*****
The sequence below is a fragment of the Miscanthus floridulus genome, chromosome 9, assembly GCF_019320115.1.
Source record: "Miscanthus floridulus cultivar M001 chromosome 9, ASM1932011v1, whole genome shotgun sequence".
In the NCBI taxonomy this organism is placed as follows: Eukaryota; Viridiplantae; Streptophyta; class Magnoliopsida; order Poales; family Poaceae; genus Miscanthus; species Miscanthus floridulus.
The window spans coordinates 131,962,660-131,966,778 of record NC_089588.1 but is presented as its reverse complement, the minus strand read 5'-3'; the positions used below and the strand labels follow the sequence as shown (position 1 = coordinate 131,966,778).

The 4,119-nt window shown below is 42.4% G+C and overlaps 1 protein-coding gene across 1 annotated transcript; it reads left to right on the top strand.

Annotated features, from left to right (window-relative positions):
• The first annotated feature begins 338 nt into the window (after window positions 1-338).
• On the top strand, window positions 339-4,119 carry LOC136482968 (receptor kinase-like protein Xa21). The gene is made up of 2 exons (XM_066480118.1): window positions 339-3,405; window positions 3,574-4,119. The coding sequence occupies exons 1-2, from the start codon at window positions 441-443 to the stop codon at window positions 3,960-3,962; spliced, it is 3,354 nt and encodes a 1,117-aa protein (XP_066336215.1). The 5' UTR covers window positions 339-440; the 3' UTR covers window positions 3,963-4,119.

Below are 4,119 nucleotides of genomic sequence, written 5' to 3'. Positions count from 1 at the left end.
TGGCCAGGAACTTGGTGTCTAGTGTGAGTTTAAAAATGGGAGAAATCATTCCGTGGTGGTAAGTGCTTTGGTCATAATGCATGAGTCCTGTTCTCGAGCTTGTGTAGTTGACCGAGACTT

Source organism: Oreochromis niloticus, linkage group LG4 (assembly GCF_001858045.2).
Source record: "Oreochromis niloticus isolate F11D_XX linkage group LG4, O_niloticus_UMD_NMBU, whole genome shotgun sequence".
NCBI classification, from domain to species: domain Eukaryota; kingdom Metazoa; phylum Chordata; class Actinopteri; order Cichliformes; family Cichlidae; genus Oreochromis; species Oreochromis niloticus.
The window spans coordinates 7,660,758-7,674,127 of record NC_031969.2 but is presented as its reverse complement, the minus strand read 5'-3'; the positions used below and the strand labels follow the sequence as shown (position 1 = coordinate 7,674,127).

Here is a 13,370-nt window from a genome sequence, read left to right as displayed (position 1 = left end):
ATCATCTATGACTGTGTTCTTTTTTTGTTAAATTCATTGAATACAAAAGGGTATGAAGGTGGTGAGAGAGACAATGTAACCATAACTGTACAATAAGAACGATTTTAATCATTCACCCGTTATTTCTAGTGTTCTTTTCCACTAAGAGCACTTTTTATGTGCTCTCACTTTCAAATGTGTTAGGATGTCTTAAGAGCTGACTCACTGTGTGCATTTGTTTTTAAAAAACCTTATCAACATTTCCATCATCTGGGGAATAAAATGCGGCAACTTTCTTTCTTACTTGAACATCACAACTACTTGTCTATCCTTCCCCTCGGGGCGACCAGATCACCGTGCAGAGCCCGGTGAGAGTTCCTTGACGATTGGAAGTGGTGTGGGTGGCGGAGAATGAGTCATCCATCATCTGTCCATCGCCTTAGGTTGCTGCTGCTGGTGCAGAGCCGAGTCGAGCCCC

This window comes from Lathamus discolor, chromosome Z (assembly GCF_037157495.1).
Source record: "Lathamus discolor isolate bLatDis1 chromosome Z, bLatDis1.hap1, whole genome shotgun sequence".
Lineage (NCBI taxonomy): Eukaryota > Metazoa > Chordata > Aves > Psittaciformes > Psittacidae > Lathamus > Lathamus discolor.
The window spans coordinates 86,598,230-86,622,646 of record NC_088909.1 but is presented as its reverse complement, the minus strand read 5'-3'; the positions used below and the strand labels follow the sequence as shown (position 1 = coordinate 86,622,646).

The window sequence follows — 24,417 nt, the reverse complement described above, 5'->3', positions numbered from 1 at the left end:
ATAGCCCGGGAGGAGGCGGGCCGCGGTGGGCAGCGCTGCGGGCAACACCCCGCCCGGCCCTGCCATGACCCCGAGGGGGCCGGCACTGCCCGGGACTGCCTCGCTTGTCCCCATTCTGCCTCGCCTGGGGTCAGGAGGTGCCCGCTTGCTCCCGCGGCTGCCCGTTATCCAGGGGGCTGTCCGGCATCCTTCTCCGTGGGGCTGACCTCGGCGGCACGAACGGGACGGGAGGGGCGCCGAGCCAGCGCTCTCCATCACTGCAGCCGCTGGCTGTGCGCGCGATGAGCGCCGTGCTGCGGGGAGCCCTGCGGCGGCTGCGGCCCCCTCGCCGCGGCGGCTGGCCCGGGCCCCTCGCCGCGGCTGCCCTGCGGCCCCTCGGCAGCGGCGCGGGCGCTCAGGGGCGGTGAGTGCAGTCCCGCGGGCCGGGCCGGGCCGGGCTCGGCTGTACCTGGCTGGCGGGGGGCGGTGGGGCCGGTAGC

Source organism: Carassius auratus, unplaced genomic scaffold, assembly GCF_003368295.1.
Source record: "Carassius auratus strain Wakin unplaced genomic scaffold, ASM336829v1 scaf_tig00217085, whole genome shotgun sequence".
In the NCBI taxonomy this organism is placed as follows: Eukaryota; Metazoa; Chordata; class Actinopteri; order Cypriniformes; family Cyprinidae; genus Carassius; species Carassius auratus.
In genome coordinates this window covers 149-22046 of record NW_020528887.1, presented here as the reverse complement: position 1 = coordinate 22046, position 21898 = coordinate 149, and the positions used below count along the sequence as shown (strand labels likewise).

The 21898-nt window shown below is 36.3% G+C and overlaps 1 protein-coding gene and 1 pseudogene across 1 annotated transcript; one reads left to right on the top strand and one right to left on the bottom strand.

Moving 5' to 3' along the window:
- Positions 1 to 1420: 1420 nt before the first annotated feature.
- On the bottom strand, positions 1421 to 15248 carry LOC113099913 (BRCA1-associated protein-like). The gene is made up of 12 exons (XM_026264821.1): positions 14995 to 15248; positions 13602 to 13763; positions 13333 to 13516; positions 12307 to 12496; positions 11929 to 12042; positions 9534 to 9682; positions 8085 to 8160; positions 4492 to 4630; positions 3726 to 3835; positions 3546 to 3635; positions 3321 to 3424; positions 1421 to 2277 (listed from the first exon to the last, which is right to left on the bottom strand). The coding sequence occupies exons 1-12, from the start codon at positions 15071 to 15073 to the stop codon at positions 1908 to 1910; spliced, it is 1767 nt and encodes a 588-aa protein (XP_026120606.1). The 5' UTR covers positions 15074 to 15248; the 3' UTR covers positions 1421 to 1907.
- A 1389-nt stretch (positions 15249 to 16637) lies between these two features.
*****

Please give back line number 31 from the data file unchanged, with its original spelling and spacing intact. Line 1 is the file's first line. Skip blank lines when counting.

- A 1389-nt stretch (positions 15249 to 16637) lies between these two features.